The head of Scotland Yard, Cressida Dick, is pictured on several front pages as she faces growing pressure to resign because of the Sarah Everard case.
“Shaming of the Met,” is the Guardian’s take. It says a senior officer has accepted the force may have had enough information to identify Wayne Couzens as a threat to women before he raped and killed Ms Everard.
The Times reveals that he had exchanged misogynistic, racist and homophobic material with colleagues on a WhatsApp group months before the attack.
The Daily Mail, in its editorial, thinks it is unbelievable that Dame Cressida is clinging to her job. “How many more shameful failures can she preside over?” asks the Sun.
The i’s editor – Oliver Duff – thinks she has offered no suggestions for reform. He finds it hard to see how she can carry on.
But the Telegraph says she is a capable woman who recognises the need to change the culture of the force. The Times believes her resignation would serve no useful purpose.
The Sun’s front page shows the actor James Nesbitt filling up a car at a south London petrol station. It says fuming motorists were turned away from the fully-stocked forecourt for seven hours because of filming for a drama he is in.
The capital and south-east England are among the areas still rated “red” in a Whitehall analysis of petrol shortages, reported in the Times. Other areas where average fuel levels are less than 20% include the North West and the Midlands. The document says the situation is improving in the North East, Yorkshire, Scotland and Wales.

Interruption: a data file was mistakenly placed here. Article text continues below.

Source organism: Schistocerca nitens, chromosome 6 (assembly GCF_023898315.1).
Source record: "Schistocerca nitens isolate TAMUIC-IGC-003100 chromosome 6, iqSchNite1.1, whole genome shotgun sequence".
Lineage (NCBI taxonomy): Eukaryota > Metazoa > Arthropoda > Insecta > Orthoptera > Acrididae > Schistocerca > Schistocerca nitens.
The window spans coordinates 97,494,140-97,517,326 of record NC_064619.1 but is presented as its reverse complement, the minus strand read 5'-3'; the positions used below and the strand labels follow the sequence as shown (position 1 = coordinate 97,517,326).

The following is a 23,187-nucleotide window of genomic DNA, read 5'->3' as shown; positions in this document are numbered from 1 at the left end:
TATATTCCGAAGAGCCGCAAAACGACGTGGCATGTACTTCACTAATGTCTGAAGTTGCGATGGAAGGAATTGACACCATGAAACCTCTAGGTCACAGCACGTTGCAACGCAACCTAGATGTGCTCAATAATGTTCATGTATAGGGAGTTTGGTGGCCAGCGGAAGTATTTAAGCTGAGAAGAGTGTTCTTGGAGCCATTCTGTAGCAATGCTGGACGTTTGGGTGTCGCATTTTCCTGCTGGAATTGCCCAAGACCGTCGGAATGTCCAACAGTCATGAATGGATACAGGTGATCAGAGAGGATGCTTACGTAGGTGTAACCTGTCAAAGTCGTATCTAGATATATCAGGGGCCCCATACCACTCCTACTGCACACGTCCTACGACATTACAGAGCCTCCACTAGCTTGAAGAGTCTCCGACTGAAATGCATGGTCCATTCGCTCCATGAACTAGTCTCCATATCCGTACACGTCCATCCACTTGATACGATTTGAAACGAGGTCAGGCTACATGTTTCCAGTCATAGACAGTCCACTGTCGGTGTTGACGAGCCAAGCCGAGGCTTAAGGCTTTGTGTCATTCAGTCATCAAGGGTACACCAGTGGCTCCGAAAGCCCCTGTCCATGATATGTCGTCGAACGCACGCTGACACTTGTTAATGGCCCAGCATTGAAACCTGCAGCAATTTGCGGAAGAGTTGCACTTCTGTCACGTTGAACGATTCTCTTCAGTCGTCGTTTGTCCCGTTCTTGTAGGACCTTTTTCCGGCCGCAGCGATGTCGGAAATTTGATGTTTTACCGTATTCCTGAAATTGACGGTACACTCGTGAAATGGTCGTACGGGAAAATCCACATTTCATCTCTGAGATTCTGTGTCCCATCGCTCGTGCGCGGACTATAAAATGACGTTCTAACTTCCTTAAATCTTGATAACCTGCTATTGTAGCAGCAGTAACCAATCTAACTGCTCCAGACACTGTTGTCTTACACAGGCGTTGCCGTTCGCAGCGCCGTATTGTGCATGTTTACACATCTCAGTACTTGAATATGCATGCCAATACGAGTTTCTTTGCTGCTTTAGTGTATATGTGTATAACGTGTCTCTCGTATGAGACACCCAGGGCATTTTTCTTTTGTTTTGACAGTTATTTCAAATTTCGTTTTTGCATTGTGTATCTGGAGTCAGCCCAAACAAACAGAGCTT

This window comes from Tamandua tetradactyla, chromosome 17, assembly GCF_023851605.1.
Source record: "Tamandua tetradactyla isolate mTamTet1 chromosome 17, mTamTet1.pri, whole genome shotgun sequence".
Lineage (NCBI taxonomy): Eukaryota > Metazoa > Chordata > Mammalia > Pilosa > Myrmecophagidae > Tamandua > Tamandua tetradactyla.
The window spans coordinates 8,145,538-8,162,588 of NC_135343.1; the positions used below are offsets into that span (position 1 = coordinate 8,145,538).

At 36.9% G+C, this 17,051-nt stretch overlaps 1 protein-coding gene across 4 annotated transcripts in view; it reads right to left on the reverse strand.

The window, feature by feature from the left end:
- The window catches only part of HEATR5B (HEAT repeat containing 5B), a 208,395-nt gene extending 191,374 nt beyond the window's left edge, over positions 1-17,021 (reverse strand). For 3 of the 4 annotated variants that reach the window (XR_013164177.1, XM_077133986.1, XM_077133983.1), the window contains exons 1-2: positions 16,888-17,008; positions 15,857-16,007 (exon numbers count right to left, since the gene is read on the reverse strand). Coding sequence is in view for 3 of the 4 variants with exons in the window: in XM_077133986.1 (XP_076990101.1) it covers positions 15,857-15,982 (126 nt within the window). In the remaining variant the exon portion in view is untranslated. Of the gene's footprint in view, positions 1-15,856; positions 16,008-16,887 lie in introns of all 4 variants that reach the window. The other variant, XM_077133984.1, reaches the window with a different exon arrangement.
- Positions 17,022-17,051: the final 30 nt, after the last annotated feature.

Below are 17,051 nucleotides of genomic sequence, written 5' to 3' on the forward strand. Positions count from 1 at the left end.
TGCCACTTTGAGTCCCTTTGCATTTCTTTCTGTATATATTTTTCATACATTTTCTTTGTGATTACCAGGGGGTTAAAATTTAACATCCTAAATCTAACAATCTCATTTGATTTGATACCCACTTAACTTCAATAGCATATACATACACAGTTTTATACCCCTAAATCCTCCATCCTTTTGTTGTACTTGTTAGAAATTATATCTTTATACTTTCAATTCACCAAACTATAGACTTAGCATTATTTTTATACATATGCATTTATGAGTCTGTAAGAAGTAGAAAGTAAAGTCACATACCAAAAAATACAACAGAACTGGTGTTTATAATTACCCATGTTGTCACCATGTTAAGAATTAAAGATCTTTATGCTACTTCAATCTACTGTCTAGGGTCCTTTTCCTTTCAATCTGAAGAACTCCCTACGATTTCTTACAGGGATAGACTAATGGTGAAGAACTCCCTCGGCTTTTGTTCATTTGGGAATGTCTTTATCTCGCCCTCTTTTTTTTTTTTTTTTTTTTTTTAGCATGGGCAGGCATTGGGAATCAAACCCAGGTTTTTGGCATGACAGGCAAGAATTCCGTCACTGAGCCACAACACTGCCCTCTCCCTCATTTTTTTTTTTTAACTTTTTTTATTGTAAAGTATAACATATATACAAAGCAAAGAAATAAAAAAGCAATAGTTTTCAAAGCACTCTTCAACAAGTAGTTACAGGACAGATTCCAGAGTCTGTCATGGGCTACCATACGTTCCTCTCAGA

The Financial Times says a survey has found a sharp drop in business confidence, put down to rising taxes, increasing costs, labour shortages and supply disruption.
Retailers warn there could be a lack of choice on the shelves – leading the Mirror to claim there will be “a Nightmare before Christmas”. The Daily Star’s front page shows a boy telling Santa, “this year, I’d like an HGV licence, a turkey and some petrol”. Father Christmas replies, “Not a hope in hell, son.”
And there are fears that Poohsticks bridge – made famous by the game in A.A Milne’s original stories – could be lost to America.
The Telegraph says the original wooden structure from Ashdown Forest in East Sussex was taken down and replaced in 1999. It has now been re-built and is expected to fetch up to £60,000 at auction.
Broadcaster Gyles Brandreth – a big Winnie the Pooh fan – expresses his dismay, remarking, “not since London Bridge was sold to Arizona has there been anything like it”.
But some locals observe it was “a pile of old junk nobody wanted — if somebody can sell it as bit of Winnie the Pooh history, good luck to them.”